Many computationally-efficient methods for Bayesian deep learning rely on continuous optimization algorithms, but the implementation of these methods requires significant changes to existing code-bases. In this paper, we propose Vprop, a method for variational inference that can be implemented with two minor changes to the off-the-shelf RMSprop optimizer. Vprop also reduces the memory requirements of Black-Box Variational Inference by half. We derive Vprop using the conjugate-computation variational inference method, and establish its connections to Newton’s method, natural-gradient methods, and extended Kalman filters. Overall, this paper presents Vprop as a principled, computationally-efficient, and easy-to-implement method for Bayesian deep learning.Mohammad Emtiyaz Khan, Zuozhu Liu, Voot Tangkaratt, Yarin Gal

[Paper] [arXiv] [BibTex]

Autonomous vehicle (AV) software is typically composed of a pipeline of individual components, linking sensor inputs to motor outputs. Erroneous component outputs propagate downstream, hence safe AV software must consider the ultimate effect of each component's errors. Further, improving safety alone is not sufficient. Passengers must also feel safe to trust and use AV systems. To address such concerns, we investigate three under-explored themes for AV research: safety, interpretability, and compliance. Safety can be improved by quantifying the uncertainties of component outputs and propagating them forward through the pipeline. Interpretability is concerned with explaining what the AV observes and why it makes the decisions it does, building reassurance with the passenger. Compliance refers to maintaining some control for the passenger.Rowan McAllister, Yarin Gal, Alex Kendall, Mark van der Wilk, Amar Shah, Roberto Cipolla, Adrian Vivian Weller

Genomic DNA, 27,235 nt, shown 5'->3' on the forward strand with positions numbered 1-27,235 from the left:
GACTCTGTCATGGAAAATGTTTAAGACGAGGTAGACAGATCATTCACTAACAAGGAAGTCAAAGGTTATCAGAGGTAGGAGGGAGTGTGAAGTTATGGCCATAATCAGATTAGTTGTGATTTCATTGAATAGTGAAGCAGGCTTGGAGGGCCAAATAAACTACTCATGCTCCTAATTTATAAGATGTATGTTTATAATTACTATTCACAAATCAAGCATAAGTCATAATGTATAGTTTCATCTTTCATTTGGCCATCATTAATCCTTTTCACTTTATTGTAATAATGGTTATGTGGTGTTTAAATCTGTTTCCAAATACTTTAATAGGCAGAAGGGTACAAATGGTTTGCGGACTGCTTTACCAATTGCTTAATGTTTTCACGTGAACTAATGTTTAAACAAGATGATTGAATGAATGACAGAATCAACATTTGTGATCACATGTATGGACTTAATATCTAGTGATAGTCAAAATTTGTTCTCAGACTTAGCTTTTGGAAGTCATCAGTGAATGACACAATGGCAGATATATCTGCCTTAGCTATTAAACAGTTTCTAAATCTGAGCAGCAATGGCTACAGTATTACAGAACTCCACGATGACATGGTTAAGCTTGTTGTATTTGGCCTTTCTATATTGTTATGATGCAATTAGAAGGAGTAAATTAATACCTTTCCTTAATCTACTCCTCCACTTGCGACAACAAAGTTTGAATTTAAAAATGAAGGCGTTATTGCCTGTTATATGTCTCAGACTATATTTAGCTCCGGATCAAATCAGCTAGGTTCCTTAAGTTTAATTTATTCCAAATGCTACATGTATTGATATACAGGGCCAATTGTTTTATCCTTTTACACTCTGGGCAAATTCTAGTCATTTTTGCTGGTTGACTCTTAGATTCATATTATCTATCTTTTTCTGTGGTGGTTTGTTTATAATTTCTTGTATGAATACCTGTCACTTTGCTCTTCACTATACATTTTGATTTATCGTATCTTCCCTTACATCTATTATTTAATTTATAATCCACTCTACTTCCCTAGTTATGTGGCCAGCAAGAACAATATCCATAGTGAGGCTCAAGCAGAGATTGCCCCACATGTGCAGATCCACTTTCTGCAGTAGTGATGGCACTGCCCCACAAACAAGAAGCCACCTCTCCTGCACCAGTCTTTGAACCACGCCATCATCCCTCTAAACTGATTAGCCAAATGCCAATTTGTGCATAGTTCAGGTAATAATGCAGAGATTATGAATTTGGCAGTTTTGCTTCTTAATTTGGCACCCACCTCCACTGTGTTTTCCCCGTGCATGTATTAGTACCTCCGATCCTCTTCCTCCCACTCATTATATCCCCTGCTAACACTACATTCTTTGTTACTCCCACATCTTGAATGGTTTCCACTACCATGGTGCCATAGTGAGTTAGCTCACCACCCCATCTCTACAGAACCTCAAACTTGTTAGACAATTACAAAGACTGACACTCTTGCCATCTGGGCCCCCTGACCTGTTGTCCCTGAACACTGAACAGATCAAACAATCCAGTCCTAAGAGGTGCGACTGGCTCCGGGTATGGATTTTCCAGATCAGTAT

[Paper] [BibTex]

Numerous deep learning applications benefit from multi-task learning with multiple regression and classification objectives. In this paper we make the observation that the performance of such systems is strongly dependent on the relative weighting between each task's loss. Tuning these weights by hand is a difficult and expensive process, making multi-task learning prohibitive in practice. We propose a principled approach to multi-task deep learning which weighs multiple loss functions by considering the homoscedastic uncertainty of each task. This allows us to simultaneously learn various quantities with different units or scales in both classification and regression settings. We demonstrate our model learning per-pixel depth regression, semantic and instance segmentation from a monocular input image. Perhaps surprisingly, we show our model can learn multi-task weightings and outperform separate models trained individually on each task.Alex Kendall, Yarin Gal, Roberto Cipolla

[arXiv] [Software] [BibTex]

[Paper] [BibTex]

In this work we develop a fast saliency detection method that can be applied to any differentiable image classifier. We train a masking model to manipulate the scores of the classifier by masking salient parts of the input image. Our model generalises well to unseen images and requires a single forward pass to perform saliency detection, therefore suitable for use in real-time systems. We test our approach on CIFAR-10 and ImageNet datasets and show that the produced saliency maps are easily interpretable, sharp, and free of artifacts. We suggest a new metric for saliency and test our method on the ImageNet object localisation task. We achieve results outperforming other weakly supervised methods.Piotr Dabkowski, Yarin Gal

[arXiv] [BibTex]

[Paper] [BibTex]

Dropout is used as a practical tool to obtain uncertainty estimates in large vision models and reinforcement learning (RL) tasks. But to obtain well-calibrated uncertainty estimates, a grid-search over the dropout probabilities is necessary - a prohibitive operation with large models, and an impossible one with RL. We propose a new dropout variant which gives improved performance and better calibrated uncertainties. Relying on recent developments in Bayesian deep learning, we use a continuous relaxation of dropout's discrete masks. Together with a principled optimisation objective, this allows for automatic tuning of the dropout probability in large models, and as a result faster experimentation cycles. In RL this allows the agent to adapt its uncertainty dynamically as more data is observed. We analyse the proposed variant extensively on a range of tasks, and give insights into common practice in the field where larger dropout probabilities are often used in deeper model layers.Yarin Gal, Jiri Hron, Alex Kendall